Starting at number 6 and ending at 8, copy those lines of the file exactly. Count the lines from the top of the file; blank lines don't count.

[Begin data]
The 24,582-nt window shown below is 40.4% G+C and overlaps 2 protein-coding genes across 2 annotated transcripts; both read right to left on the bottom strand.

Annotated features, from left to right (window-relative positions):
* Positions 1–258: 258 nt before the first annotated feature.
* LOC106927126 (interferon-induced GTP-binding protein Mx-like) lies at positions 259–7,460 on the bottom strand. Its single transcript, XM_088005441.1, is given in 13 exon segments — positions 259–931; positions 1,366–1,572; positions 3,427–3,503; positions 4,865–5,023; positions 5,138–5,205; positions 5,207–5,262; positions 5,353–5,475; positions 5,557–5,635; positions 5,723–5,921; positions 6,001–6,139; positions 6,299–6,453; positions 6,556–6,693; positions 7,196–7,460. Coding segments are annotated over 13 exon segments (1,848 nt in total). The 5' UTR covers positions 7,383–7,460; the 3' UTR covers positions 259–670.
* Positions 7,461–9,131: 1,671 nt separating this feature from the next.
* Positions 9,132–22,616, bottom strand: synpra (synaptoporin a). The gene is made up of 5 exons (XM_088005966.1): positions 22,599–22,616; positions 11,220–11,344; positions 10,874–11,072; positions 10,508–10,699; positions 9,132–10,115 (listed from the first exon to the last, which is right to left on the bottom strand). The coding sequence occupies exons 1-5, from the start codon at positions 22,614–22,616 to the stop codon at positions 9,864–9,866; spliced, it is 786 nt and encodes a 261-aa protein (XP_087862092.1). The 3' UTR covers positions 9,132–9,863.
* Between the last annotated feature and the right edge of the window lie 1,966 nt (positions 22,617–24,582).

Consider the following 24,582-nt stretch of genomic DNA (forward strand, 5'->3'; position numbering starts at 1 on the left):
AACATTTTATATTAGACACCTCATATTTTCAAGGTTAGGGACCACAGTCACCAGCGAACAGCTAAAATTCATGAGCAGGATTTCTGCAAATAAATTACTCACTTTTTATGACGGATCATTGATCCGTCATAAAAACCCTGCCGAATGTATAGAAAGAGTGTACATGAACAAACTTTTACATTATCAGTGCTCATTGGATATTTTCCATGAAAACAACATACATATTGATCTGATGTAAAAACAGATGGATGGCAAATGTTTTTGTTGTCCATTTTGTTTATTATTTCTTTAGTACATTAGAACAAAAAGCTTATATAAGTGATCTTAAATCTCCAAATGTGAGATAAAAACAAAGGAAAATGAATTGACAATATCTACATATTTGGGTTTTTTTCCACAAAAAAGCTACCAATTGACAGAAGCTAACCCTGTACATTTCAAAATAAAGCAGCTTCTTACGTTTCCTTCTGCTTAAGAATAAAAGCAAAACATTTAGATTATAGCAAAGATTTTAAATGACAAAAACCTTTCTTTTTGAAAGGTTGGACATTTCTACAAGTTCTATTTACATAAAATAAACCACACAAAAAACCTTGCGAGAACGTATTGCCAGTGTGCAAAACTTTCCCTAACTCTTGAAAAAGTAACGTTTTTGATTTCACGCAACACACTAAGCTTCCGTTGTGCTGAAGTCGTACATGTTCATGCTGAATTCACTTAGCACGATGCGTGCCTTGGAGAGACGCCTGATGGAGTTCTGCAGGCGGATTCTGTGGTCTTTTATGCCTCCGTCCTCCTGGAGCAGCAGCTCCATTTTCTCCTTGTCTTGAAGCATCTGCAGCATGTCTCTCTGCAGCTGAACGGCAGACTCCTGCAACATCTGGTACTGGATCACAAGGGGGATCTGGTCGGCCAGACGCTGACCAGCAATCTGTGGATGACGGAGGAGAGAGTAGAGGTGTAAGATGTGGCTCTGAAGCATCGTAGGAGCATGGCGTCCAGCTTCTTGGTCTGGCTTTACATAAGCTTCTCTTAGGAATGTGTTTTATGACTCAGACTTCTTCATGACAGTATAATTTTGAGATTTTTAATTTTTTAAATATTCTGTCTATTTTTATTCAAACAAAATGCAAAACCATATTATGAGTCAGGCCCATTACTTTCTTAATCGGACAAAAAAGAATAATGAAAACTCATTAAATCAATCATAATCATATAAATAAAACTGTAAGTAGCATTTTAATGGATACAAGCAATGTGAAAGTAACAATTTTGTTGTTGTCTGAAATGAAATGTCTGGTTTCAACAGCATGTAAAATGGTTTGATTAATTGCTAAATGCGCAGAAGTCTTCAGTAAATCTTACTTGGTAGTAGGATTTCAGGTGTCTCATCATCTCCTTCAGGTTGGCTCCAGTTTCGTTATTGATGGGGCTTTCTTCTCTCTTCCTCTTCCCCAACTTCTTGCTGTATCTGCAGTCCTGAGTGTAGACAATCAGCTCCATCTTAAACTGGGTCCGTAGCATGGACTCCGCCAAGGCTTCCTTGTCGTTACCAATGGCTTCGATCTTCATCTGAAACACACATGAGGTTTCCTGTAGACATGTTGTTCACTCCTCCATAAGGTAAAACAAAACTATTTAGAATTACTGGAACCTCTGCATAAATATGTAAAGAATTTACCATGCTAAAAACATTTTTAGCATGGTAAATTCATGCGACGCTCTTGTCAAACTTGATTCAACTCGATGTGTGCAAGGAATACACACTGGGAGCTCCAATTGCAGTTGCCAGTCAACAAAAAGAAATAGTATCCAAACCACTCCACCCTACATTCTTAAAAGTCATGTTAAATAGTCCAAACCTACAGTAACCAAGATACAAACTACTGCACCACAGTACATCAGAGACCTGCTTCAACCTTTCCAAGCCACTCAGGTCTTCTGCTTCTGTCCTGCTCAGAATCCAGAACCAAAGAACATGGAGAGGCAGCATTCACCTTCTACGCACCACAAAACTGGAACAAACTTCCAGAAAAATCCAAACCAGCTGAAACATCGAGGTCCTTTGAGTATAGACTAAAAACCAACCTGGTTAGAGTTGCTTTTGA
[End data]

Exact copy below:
* Positions 9,132–22,616, bottom strand: synpra (synaptoporin a). The gene is made up of 5 exons (XM_088005966.1): positions 22,599–22,616; positions 11,220–11,344; positions 10,874–11,072; positions 10,508–10,699; positions 9,132–10,115 (listed from the first exon to the last, which is right to left on the bottom strand). The coding sequence occupies exons 1-5, from the start codon at positions 22,614–22,616 to the stop codon at positions 9,864–9,866; spliced, it is 786 nt and encodes a 261-aa protein (XP_087862092.1). The 3' UTR covers positions 9,132–9,863.
* Between the last annotated feature and the right edge of the window lie 1,966 nt (positions 22,617–24,582).

Consider the following 24,582-nt stretch of genomic DNA (forward strand, 5'->3'; position numbering starts at 1 on the left):